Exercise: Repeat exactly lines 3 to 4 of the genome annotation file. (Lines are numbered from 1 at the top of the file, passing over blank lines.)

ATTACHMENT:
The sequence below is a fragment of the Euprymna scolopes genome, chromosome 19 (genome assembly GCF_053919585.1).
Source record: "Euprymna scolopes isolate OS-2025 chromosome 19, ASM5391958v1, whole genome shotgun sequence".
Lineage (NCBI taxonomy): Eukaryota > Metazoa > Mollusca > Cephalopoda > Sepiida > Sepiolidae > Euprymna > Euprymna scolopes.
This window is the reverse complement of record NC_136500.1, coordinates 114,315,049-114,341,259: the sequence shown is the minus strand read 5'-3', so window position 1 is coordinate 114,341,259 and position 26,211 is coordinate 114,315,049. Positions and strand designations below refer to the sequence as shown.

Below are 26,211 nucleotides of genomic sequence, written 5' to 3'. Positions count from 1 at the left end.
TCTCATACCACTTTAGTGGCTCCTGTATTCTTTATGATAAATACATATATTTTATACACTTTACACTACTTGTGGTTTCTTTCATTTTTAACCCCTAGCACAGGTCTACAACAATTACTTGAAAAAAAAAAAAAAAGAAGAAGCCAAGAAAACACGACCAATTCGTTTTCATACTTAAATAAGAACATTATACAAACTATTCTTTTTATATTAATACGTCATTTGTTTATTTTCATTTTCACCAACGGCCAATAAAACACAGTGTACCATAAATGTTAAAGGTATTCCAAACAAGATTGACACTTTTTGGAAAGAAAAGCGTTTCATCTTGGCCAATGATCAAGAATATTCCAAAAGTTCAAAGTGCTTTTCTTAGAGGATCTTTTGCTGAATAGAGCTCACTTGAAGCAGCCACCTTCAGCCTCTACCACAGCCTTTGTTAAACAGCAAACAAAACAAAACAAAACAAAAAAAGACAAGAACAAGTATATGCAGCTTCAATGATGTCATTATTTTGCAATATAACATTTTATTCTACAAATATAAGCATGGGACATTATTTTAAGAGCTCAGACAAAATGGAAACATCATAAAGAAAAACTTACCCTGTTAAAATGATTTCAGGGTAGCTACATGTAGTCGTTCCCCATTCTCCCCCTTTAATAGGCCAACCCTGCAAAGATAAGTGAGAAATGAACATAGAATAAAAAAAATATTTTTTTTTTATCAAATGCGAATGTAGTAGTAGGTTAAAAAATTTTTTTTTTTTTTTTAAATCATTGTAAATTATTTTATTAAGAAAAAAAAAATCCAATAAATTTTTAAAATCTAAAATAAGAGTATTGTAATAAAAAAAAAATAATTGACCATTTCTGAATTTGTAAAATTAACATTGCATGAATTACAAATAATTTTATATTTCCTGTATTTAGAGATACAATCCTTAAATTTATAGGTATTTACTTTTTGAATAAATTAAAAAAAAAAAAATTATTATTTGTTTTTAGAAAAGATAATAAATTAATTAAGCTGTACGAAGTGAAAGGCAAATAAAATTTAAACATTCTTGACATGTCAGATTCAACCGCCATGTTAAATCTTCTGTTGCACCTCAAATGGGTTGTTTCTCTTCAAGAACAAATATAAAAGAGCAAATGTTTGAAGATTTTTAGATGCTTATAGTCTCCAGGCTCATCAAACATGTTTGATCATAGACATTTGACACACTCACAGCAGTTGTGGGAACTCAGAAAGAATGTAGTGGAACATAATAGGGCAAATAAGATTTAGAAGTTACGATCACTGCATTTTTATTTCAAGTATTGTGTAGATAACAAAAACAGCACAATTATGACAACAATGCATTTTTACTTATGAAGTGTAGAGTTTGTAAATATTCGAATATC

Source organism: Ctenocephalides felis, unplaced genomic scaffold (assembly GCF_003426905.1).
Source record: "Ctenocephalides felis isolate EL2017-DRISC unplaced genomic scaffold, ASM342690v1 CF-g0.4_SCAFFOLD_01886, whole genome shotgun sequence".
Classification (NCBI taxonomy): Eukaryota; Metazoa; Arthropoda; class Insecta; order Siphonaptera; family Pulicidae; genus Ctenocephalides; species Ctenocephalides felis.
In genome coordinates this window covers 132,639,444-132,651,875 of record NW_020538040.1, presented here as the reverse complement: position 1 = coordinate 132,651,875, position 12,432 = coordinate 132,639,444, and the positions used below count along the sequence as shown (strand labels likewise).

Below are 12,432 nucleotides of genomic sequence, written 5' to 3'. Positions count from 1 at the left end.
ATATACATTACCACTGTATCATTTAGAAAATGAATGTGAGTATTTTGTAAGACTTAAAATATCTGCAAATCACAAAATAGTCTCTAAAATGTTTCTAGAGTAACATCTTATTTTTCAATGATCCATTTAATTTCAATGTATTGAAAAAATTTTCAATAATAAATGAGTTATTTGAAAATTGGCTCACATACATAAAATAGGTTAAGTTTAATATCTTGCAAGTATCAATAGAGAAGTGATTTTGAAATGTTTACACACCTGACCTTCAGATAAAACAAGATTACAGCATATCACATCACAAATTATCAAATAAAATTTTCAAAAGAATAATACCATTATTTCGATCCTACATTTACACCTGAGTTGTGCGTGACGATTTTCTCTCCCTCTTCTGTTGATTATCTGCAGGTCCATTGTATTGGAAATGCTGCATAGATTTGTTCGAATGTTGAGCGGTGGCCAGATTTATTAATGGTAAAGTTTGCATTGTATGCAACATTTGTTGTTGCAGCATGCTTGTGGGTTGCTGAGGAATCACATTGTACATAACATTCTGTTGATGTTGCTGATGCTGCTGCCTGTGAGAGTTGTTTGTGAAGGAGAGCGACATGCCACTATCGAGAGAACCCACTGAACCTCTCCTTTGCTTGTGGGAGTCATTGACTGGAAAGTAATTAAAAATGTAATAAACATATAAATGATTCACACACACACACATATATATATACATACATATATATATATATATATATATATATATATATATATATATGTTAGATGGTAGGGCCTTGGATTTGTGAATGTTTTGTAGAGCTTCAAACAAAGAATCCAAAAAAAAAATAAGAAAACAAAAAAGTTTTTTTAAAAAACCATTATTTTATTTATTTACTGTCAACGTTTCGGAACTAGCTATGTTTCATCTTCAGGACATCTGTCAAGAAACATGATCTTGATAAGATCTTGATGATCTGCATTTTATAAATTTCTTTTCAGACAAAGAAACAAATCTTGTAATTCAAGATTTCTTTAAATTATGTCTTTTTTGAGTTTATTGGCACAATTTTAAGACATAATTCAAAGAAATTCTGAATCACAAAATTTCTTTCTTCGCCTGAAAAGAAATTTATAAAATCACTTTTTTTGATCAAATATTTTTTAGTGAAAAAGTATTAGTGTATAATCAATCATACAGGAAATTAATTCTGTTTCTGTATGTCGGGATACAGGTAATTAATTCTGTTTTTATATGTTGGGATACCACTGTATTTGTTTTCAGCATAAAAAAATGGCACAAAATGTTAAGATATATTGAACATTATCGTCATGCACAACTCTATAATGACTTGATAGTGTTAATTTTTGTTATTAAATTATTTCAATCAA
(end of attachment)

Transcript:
Lineage (NCBI taxonomy): Eukaryota > Metazoa > Mollusca > Cephalopoda > Sepiida > Sepiolidae > Euprymna > Euprymna scolopes.
This window is the reverse complement of record NC_136500.1, coordinates 114,315,049-114,341,259: the sequence shown is the minus strand read 5'-3', so window position 1 is coordinate 114,341,259 and position 26,211 is coordinate 114,315,049. Positions and strand designations below refer to the sequence as shown.